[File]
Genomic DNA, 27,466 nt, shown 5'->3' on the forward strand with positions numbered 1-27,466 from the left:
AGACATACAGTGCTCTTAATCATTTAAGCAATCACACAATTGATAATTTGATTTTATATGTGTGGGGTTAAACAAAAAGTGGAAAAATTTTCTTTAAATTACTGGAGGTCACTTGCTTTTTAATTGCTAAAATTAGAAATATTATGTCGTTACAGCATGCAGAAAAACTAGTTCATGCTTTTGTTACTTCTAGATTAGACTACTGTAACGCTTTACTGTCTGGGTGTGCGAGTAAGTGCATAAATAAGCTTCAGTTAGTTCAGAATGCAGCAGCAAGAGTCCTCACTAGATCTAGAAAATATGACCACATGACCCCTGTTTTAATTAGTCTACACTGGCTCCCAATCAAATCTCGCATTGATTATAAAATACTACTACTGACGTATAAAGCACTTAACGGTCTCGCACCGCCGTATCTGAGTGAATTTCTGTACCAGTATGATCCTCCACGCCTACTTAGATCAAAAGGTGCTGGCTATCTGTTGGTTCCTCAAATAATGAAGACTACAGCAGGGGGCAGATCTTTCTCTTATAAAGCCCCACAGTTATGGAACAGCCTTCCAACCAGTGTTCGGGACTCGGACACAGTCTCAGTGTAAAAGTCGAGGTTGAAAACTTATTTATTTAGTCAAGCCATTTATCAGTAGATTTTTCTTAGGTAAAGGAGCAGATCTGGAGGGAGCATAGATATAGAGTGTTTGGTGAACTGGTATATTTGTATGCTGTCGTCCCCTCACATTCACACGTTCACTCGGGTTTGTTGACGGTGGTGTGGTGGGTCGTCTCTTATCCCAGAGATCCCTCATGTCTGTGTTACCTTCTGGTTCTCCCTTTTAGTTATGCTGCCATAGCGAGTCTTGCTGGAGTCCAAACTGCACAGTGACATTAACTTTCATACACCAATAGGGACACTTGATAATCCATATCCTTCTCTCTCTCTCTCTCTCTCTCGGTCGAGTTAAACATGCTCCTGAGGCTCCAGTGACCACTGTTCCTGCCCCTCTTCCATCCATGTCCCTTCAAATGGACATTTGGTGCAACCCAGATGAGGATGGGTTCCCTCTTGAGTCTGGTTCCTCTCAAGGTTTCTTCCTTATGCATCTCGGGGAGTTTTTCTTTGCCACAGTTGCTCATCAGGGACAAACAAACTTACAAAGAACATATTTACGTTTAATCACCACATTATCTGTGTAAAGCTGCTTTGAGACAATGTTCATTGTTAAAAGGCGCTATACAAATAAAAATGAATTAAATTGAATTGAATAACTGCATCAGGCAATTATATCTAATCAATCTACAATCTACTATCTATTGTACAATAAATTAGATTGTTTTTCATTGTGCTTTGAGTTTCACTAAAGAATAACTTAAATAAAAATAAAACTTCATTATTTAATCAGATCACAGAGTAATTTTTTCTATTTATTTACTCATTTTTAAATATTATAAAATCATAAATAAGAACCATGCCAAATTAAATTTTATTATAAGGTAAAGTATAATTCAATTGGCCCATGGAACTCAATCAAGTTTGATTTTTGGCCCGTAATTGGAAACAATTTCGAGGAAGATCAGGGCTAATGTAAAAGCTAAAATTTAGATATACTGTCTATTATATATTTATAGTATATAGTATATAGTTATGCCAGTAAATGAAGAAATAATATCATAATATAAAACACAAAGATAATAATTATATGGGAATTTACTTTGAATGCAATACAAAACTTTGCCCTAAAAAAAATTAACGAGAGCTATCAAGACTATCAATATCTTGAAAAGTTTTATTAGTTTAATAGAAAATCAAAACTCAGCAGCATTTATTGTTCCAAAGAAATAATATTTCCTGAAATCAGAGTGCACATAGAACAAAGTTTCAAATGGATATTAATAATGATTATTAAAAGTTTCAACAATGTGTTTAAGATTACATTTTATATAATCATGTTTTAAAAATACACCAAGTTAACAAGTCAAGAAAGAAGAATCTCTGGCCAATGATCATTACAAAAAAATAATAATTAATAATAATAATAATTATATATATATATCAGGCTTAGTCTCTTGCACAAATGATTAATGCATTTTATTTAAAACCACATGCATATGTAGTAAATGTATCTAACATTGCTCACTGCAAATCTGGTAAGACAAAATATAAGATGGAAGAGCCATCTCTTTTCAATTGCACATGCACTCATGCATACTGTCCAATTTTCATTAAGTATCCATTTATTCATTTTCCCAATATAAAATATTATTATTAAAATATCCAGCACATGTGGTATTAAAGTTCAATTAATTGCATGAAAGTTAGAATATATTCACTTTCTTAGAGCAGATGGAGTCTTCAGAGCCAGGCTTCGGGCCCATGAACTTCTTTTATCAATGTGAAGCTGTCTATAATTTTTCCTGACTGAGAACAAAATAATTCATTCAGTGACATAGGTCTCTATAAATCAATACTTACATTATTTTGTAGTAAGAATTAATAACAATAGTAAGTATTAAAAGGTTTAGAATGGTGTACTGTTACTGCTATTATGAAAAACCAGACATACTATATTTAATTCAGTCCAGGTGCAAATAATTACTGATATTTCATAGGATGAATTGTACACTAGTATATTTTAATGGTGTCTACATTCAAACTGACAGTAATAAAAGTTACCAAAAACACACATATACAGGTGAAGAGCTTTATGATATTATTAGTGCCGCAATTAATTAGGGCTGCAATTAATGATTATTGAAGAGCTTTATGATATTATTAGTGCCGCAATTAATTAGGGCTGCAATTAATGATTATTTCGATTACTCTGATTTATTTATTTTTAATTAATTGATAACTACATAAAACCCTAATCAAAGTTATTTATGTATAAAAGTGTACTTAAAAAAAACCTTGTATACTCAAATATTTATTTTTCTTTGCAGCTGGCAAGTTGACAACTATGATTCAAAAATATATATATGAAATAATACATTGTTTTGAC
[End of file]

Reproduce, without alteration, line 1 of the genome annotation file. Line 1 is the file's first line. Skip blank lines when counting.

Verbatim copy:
Genomic DNA, 27,466 nt, shown 5'->3' on the forward strand with positions numbered 1-27,466 from the left: